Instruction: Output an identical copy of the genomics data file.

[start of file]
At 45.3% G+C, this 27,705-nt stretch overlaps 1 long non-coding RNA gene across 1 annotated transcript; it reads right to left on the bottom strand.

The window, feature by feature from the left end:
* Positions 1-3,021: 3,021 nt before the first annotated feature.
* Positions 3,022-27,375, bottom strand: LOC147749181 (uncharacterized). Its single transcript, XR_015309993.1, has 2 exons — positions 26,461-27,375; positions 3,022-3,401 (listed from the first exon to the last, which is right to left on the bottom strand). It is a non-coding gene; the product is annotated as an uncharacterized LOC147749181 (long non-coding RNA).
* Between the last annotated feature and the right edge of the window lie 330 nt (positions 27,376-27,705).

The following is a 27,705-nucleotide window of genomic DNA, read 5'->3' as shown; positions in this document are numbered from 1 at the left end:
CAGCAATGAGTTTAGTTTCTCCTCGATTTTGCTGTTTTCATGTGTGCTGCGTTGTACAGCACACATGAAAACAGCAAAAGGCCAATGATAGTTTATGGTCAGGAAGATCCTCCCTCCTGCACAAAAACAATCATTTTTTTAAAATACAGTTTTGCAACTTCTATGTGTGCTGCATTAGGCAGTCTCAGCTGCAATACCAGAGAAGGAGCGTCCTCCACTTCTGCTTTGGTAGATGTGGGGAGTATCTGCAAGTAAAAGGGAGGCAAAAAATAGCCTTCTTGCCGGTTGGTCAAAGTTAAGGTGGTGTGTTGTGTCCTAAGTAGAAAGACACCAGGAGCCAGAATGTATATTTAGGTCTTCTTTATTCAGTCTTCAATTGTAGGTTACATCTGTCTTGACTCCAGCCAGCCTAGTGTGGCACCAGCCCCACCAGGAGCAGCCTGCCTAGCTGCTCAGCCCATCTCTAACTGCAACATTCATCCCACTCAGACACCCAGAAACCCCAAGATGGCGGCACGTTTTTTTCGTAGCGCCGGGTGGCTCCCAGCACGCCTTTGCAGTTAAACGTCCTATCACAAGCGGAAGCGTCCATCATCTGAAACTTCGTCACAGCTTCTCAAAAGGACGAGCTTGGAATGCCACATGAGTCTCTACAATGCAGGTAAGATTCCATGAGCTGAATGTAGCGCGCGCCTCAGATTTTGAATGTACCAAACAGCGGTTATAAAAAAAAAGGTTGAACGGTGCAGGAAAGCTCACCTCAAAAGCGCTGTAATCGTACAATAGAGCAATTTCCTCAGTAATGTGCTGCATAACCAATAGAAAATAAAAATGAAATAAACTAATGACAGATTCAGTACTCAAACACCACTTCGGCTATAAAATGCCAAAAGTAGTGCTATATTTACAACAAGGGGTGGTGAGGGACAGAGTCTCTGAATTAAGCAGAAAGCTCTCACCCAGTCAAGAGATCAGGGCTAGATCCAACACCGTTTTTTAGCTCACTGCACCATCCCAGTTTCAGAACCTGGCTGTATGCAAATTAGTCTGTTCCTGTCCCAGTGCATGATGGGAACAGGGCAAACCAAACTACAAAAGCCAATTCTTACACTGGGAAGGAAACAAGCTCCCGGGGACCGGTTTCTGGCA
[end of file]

At 45.3% G+C, this 27,705-nt stretch overlaps 1 long non-coding RNA gene across 1 annotated transcript; it reads right to left on the bottom strand.

The window, feature by feature from the left end:
* Positions 1-3,021: 3,021 nt before the first annotated feature.
* Positions 3,022-27,375, bottom strand: LOC147749181 (uncharacterized). Its single transcript, XR_015309993.1, has 2 exons — positions 26,461-27,375; positions 3,022-3,401 (listed from the first exon to the last, which is right to left on the bottom strand). It is a non-coding gene; the product is annotated as an uncharacterized LOC147749181 (long non-coding RNA).
* Between the last annotated feature and the right edge of the window lie 330 nt (positions 27,376-27,705).

The following is a 27,705-nucleotide window of genomic DNA, read 5'->3' as shown; positions in this document are numbered from 1 at the left end:
CAGCAATGAGTTTAGTTTCTCCTCGATTTTGCTGTTTTCATGTGTGCTGCGTTGTACAGCACACATGAAAACAGCAAAAGGCCAATGATAGTTTATGGTCAGGAAGATCCTCCCTCCTGCACAAAAACAATCATTTTTTTAAAATACAGTTTTGCAACTTCTATGTGTGCTGCATTAGGCAGTCTCAGCTGCAATACCAGAGAAGGAGCGTCCTCCACTTCTGCTTTGGTAGATGTGGGGAGTATCTGCAAGTAAAAGGGAGGCAAAAAATAGCCTTCTTGCCGGTTGGTCAAAGTTAAGGTGGTGTGTTGTGTCCTAAGTAGAAAGACACCAGGAGCCAGAATGTATATTTAGGTCTTCTTTATTCAGTCTTCAATTGTAGGTTACATCTGTCTTGACTCCAGCCAGCCTAGTGTGGCACCAGCCCCACCAGGAGCAGCCTGCCTAGCTGCTCAGCCCATCTCTAACTGCAACATTCATCCCACTCAGACACCCAGAAACCCCAAGATGGCGGCACGTTTTTTTCGTAGCGCCGGGTGGCTCCCAGCACGCCTTTGCAGTTAAACGTCCTATCACAAGCGGAAGCGTCCATCATCTGAAACTTCGTCACAGCTTCTCAAAAGGACGAGCTTGGAATGCCACATGAGTCTCTACAATGCAGGTAAGATTCCATGAGCTGAATGTAGCGCGCGCCTCAGATTTTGAATGTACCAAACAGCGGTTATAAAAAAAAAGGTTGAACGGTGCAGGAAAGCTCACCTCAAAAGCGCTGTAATCGTACAATAGAGCAATTTCCTCAGTAATGTGCTGCATAACCAATAGAAAATAAAAATGAAATAAACTAATGACAGATTCAGTACTCAAACACCACTTCGGCTATAAAATGCCAAAAGTAGTGCTATATTTACAACAAGGGGTGGTGAGGGACAGAGTCTCTGAATTAAGCAGAAAGCTCTCACCCAGTCAAGAGATCAGGGCTAGATCCAACACCGTTTTTTAGCTCACTGCACCATCCCAGTTTCAGAACCTGGCTGTATGCAAATTAGTCTGTTCCTGTCCCAGTGCATGATGGGAACAGGGCAAACCAAACTACAAAAGCCAATTCTTACACTGGGAAGGAAACAAGCTCCCGGGGACCGGTTTCTGGCA